The 24/7 routine is now set at the team bases. “Eat, sleep, sail, repeat” as Ineos put it succinctly and it’s a pretty daunting task now for everyone on the teams as they prepare for the Prada Cup. Reputations are on the line. Millions of dollars of development married with thousands of hours of sacrifice and dedication now all rest on the next nine days before the boats are measured in on the 13th ahead of racing on the 15th. It’s intense. White-hot intense. The time for crazy left-field ideas has pretty much closed. Testing time is limited. And for those keeping their powder-dry on a game-changer, it’s maximum security. The teams are clamming up and the skippers are giving very little away.
We have seen over the weekend a few snippets of development, mods if you like. Prada are taking aero seriously from the deck to the wing sail. And they look magnificent. Ineos have some clever stuff going on with their mainsail foot and some new jib tech – I would also suspect a complete overhaul of their mechatronics down below. They look like they are nailing tacking and gybing from the footage I’ve seen and we know they are quick in a straight line.
The Magic team are by far the most interesting. To my eye they’ve tweaked the undercarriage, the rocker, to an even more extreme scalpel shape with the focus on keeping the bow down and the stern up, clear of the water. It’s looking super extreme. They’ve also been throwing up some new rags and it’s here where we will see something clever, for sure. They look fast and measured with an almost rock-solid flight. Impressive.
The Kiwis, with a lot more time on their hands, are just going through their on-water drills, putting in the time on the water and are certainly not showing their design-hand at this stage. They will wait until the very last moment for that and watch as the Challenger series unfolds. I expect a big upgrade is just waiting in the shed and the shore crew are on stand-by to deliver it at rapier pace. The boat we see today is not the boat that will be defending the Cup. 100% sure of that.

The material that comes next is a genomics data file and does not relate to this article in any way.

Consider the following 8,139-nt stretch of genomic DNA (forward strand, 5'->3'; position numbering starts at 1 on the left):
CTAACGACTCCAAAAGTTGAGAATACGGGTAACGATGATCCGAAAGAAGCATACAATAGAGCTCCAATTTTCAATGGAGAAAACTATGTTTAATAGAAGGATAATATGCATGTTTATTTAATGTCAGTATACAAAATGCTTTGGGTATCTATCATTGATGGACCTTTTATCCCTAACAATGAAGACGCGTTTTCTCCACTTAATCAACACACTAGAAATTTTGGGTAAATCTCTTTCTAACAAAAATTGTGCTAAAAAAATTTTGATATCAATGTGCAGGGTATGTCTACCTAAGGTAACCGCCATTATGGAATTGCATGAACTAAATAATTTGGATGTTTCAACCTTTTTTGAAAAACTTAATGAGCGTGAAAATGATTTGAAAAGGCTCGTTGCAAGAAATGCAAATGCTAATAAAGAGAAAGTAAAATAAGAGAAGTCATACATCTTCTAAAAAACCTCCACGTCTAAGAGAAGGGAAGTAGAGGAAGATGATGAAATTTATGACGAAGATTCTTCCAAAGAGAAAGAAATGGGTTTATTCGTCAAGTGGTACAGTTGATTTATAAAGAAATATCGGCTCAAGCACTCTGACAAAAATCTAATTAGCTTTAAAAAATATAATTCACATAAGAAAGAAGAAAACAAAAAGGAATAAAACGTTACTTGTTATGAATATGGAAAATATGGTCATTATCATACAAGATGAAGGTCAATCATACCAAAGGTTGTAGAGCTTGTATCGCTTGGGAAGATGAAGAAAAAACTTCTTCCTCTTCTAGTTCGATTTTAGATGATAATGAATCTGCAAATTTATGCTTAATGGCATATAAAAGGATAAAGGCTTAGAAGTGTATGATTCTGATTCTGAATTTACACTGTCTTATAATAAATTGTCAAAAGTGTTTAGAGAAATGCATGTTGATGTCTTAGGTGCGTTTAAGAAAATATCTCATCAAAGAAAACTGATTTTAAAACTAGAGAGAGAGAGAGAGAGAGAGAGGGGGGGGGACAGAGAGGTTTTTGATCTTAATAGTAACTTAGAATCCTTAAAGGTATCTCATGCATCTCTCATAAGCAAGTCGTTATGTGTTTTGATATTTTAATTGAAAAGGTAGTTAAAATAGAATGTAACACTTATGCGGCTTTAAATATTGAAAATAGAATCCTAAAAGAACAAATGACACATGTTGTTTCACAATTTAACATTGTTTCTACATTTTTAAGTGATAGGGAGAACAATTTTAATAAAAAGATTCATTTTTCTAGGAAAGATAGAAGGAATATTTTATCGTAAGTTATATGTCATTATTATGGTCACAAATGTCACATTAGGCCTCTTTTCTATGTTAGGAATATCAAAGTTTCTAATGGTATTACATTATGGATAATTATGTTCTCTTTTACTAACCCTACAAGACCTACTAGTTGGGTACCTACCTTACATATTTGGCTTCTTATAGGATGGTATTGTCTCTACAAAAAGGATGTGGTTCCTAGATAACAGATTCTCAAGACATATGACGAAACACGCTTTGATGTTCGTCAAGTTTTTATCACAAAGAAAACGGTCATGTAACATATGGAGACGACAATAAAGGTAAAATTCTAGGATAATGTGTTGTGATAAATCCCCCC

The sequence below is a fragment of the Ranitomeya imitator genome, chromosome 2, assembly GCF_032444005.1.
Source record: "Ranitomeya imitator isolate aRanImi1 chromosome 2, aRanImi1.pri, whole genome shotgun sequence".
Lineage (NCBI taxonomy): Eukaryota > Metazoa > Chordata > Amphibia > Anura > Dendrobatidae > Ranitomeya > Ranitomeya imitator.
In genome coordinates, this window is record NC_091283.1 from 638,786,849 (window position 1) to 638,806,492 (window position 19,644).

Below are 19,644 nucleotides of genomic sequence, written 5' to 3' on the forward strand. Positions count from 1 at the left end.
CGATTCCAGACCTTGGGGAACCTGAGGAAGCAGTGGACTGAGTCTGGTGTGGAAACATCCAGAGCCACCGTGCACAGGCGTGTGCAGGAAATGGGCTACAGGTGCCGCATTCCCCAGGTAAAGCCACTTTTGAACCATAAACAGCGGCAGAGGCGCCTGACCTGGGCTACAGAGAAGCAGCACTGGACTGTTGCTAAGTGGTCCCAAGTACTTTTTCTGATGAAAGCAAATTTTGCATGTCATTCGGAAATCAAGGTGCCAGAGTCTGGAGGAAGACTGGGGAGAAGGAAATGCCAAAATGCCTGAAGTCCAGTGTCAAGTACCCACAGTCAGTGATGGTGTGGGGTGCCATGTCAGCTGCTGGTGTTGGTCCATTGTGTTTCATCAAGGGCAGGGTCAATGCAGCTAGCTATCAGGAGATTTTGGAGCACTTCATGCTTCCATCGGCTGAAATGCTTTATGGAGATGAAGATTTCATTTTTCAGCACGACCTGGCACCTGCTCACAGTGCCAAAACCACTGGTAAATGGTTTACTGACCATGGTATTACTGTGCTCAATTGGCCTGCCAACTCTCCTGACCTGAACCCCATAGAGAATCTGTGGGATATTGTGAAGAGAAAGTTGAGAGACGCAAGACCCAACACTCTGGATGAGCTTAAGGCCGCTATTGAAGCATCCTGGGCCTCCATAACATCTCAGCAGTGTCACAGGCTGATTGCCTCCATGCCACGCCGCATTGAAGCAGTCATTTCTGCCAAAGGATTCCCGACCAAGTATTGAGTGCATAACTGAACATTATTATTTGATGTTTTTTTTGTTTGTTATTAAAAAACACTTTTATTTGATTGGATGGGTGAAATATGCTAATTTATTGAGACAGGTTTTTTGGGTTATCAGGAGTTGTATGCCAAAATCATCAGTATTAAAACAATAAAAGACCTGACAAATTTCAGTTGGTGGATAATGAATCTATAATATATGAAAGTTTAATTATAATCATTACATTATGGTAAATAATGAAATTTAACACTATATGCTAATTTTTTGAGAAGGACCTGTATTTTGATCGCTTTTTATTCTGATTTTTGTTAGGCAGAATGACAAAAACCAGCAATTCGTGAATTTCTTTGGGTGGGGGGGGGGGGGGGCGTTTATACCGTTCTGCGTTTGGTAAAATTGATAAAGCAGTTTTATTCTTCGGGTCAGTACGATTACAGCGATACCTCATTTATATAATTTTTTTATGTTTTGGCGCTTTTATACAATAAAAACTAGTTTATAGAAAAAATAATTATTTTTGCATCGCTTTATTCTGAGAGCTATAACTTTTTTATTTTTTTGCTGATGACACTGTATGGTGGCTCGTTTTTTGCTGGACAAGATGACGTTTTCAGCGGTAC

And the jungle drums have been beating shoreside with some interesting and persistent requests appearing on the incredibly poorly written official AC website (see the latest press release – why oh why don’t they get someone to write in English?). Aside from the PR nonsense, the really interesting stuff is buried deep on the Official Noticeboard under Class Interpretations and it’s here where you can take the temperature of the Cup. Teams can anonymously request clarification and I highlight ruling 67 requested on the 4th December and ruling 69 requested on the 12th December regarding cameras and screens.
Is this the battleground for the 36th America’s Cup? Independent ride-height cameras that measure platform stability, angles against the shoreline, wing angles? It’s a minefield but clearly someone is on to it and didn’t get the answer they were looking for first time. Could this be where the Cup is won and lost? We are certainly seeing curious measurement points popping up on the sails and hulls and we know that there are billions of points of data coming off these boats on a daily basis. Interesting. One for the armchair admirals for sure to pore over. Thoughts below please…
The mods and rockers are in focus now. The testing window is closing rapidly. Time to get all the toys out of the shed. Time for those crazy ideas to become reality. The next few days are going to be fascinating. Look closely. Look very closely. It’s all in the detail.
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